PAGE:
Global gluttony for beef reduces Amazonia to ashes

A shock of terrifying figures unveiled: over 800 million trees cut down in the in just six years. But why? To satisfy our insatiable appetite for Brazilian beef. That's 1.7 million hectares wiped out by the Brazilian livestock industry between 2017 and 2022. These findings come from a rigorous new study by intrepid and daring investigative journalists.

The Bruno and Dom Project: Tribute to Murdered Journalists

This research is an integral part of the Bruno and Dom Project, a bold initiative created by Forbidden Stories. But who are Bruno and Dom? Bruno Pereira, a specialist in indigenous peoples, and Dom Phillips, a British journalist working with numerous international . Their meticulous work on illegal activities in the Amazon has led to their assassination in 2022.

The Sad Truth Revealed by a Major Investigation

Satellite images, livestock movement records and other data have revealed the alarming extent of deforestation around more than 20 slaughterhouses. These facilities are owned by just three operators: JBS, Marfrig and Minerva. These industry giants are responsible for around 70% of Brazil's beef exports.

Flesh from the Amazon: A Global Gourmet Delight

“Do you think this problem is far from you?”, asks Forbidden Stories. Their findings show that this ecological disaster affects us all. “The global appetite for beef is accelerating the global climate catastrophe: around two-thirds of Amazon deforestation is linked to livestock farming,” warns the organization.

Food giants in the crosshairs

JBS is one of the 15 largest companies in the world. In 2022 alone, this multinational slaughtered an average of 75,000 head of cattle a day, supplying raw meat to customers in over 190 countries. Marfrig and Minerva operate on a slightly smaller scale, but remain two of the sector's major players.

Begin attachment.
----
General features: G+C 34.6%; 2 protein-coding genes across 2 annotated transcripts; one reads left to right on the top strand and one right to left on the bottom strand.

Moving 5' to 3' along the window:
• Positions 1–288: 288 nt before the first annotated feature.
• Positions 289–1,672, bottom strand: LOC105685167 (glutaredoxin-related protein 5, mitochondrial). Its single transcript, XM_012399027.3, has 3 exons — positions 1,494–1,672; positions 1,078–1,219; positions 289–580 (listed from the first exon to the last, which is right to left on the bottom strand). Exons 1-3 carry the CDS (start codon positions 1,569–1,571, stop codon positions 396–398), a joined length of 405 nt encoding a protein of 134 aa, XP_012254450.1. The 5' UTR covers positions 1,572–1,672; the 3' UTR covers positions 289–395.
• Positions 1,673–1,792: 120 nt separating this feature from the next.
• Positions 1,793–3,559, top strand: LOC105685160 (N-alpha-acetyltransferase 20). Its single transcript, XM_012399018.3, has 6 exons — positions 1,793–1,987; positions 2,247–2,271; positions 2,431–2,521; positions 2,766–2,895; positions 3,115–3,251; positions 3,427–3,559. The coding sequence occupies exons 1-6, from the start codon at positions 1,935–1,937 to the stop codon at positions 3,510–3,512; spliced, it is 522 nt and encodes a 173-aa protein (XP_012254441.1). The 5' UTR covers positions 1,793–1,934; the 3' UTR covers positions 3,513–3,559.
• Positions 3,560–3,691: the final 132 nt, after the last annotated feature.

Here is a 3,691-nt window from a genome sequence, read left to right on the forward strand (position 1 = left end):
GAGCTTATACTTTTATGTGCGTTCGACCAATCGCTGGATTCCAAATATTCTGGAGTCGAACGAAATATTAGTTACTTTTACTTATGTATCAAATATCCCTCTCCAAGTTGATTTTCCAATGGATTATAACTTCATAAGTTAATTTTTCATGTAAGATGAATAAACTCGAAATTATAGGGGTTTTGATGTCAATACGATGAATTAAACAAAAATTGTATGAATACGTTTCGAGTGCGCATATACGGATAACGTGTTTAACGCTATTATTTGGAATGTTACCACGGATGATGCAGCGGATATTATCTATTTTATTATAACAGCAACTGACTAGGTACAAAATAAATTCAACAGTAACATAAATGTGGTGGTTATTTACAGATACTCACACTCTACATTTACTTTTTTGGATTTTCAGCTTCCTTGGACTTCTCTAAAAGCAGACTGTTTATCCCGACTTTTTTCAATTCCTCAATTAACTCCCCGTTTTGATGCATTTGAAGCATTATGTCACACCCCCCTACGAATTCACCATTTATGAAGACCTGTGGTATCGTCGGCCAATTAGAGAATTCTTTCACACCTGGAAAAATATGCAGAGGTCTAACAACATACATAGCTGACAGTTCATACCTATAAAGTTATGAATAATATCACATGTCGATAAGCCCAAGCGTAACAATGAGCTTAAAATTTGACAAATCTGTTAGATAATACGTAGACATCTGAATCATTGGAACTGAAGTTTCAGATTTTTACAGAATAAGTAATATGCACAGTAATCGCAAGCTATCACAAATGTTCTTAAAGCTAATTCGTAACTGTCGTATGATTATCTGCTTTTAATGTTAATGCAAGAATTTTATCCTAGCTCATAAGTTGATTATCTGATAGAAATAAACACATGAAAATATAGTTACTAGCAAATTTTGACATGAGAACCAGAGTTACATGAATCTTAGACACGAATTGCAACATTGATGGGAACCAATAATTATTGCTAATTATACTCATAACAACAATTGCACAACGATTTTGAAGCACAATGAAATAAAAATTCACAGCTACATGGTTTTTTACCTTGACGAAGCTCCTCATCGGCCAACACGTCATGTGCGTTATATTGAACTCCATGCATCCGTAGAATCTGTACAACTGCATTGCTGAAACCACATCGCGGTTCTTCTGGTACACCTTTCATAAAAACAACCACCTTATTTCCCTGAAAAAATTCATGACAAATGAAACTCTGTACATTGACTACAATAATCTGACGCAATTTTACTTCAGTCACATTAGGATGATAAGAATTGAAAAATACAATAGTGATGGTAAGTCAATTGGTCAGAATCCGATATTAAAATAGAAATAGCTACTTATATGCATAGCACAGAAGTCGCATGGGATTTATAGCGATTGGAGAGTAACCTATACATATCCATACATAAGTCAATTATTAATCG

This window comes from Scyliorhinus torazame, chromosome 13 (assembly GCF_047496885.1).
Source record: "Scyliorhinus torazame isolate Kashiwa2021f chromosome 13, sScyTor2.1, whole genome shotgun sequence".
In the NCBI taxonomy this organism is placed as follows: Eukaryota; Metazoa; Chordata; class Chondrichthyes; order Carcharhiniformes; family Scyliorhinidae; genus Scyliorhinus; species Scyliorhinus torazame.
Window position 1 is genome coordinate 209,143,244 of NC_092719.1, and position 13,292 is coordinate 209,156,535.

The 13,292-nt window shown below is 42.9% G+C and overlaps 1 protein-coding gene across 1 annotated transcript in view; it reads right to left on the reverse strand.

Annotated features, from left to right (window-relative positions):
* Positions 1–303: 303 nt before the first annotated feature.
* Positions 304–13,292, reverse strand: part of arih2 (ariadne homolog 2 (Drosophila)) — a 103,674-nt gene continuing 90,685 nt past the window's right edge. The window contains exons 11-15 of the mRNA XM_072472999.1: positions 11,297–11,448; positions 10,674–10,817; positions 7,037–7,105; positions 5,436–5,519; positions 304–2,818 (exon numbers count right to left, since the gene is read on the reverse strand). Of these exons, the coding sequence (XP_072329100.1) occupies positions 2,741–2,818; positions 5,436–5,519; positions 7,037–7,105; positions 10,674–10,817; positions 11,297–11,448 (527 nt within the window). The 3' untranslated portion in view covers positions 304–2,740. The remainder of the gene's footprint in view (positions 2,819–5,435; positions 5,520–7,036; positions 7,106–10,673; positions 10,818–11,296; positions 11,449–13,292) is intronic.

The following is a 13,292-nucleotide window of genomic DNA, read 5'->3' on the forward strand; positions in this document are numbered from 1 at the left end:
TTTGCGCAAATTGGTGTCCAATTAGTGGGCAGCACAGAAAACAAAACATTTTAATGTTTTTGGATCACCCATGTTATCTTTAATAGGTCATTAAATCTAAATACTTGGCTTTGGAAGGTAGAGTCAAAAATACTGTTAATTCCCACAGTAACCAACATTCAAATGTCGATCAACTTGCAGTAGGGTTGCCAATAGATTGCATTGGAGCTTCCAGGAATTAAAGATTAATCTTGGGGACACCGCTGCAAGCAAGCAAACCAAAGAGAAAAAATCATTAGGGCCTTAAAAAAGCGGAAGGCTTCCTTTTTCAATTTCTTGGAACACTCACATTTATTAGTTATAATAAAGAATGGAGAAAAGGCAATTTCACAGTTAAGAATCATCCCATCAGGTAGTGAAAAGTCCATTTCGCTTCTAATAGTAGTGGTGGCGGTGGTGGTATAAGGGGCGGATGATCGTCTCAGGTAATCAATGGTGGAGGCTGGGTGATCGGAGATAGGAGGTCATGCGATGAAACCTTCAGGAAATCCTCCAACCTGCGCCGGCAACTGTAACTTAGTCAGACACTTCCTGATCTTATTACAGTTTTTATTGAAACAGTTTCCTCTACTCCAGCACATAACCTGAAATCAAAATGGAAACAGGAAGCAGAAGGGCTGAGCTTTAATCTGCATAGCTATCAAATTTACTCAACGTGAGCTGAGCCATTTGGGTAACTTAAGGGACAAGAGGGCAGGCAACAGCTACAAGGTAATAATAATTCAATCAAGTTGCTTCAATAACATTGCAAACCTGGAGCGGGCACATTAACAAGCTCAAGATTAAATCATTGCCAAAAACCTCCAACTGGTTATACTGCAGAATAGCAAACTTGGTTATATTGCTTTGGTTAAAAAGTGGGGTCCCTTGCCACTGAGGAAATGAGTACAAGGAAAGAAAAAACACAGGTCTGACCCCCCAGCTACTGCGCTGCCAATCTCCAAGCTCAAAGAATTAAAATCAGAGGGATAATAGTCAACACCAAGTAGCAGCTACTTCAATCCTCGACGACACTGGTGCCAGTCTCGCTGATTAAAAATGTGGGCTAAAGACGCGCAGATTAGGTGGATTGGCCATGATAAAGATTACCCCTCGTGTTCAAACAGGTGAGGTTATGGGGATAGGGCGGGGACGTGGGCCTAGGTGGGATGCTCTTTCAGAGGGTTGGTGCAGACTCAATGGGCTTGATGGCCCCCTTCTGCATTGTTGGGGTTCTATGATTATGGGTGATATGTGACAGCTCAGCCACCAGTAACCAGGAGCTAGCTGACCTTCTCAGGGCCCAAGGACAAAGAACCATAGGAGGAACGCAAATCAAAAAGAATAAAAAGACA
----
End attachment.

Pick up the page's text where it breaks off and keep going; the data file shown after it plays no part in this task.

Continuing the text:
Trade Ignoring Environmental Laws

According to the survey, all these facilities export to regions such as the European Union (EU), the UK and China. Companies such as Nestlé and Germany's Tönnies are among the buyers of meat from the slaughterhouses mentioned in the study.

Corporate Responsibility

Nestlé told The Guardian that two of the three meat packers were not in its supply chain. For its part, Tönnies said it did not know whether the meat they received was linked to deforestation in the Amazon.

The Amazon: A Planetary Lung in Peril

The Amazon is on the brink of a point of no return, warns Alex Wijeratna, director of Mighty Earth. “These kinds of figures are very alarming because the Amazon can't afford to lose this amount of trees… It has planetary implications,” he stresses.

Research warns: over the past 40 years, more than 17% of the Amazon rainforest has been destroyed. The scientific community estimates that the Amazon's “point of no return” lies between 20% and 25%. Once this threshold is crossed, the forest could resemble a savannah, leading to the collapse of this shield against climate change.

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